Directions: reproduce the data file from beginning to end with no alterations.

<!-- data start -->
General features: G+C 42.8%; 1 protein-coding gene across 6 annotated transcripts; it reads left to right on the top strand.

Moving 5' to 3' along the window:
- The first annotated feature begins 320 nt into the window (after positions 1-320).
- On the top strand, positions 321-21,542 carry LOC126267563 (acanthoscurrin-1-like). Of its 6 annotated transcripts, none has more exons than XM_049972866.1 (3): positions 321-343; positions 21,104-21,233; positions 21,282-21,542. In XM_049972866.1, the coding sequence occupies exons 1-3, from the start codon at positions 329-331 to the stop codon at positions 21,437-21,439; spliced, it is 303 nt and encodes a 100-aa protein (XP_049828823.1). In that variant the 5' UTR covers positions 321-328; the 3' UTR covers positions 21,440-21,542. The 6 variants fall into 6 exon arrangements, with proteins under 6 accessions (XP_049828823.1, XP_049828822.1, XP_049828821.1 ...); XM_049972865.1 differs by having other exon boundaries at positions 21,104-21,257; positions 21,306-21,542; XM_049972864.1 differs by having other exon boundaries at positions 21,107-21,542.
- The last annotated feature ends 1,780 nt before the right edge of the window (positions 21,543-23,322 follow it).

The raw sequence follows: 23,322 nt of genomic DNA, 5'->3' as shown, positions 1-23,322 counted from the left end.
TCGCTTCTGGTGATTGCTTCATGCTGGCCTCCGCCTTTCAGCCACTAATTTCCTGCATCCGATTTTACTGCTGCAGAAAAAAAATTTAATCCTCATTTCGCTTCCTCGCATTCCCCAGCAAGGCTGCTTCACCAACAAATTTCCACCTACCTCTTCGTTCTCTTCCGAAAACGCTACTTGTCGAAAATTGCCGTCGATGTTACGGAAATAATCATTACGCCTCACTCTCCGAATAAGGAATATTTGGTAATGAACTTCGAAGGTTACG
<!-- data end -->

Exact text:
General features: G+C 42.8%; 1 protein-coding gene across 6 annotated transcripts; it reads left to right on the top strand.

Moving 5' to 3' along the window:
- The first annotated feature begins 320 nt into the window (after positions 1-320).
- On the top strand, positions 321-21,542 carry LOC126267563 (acanthoscurrin-1-like). Of its 6 annotated transcripts, none has more exons than XM_049972866.1 (3): positions 321-343; positions 21,104-21,233; positions 21,282-21,542. In XM_049972866.1, the coding sequence occupies exons 1-3, from the start codon at positions 329-331 to the stop codon at positions 21,437-21,439; spliced, it is 303 nt and encodes a 100-aa protein (XP_049828823.1). In that variant the 5' UTR covers positions 321-328; the 3' UTR covers positions 21,440-21,542. The 6 variants fall into 6 exon arrangements, with proteins under 6 accessions (XP_049828823.1, XP_049828822.1, XP_049828821.1 ...); XM_049972865.1 differs by having other exon boundaries at positions 21,104-21,257; positions 21,306-21,542; XM_049972864.1 differs by having other exon boundaries at positions 21,107-21,542.
- The last annotated feature ends 1,780 nt before the right edge of the window (positions 21,543-23,322 follow it).

The raw sequence follows: 23,322 nt of genomic DNA, 5'->3' as shown, positions 1-23,322 counted from the left end.
TCGCTTCTGGTGATTGCTTCATGCTGGCCTCCGCCTTTCAGCCACTAATTTCCTGCATCCGATTTTACTGCTGCAGAAAAAAAATTTAATCCTCATTTCGCTTCCTCGCATTCCCCAGCAAGGCTGCTTCACCAACAAATTTCCACCTACCTCTTCGTTCTCTTCCGAAAACGCTACTTGTCGAAAATTGCCGTCGATGTTACGGAAATAATCATTACGCCTCACTCTCCGAATAAGGAATATTTGGTAATGAACTTCGAAGGTTACG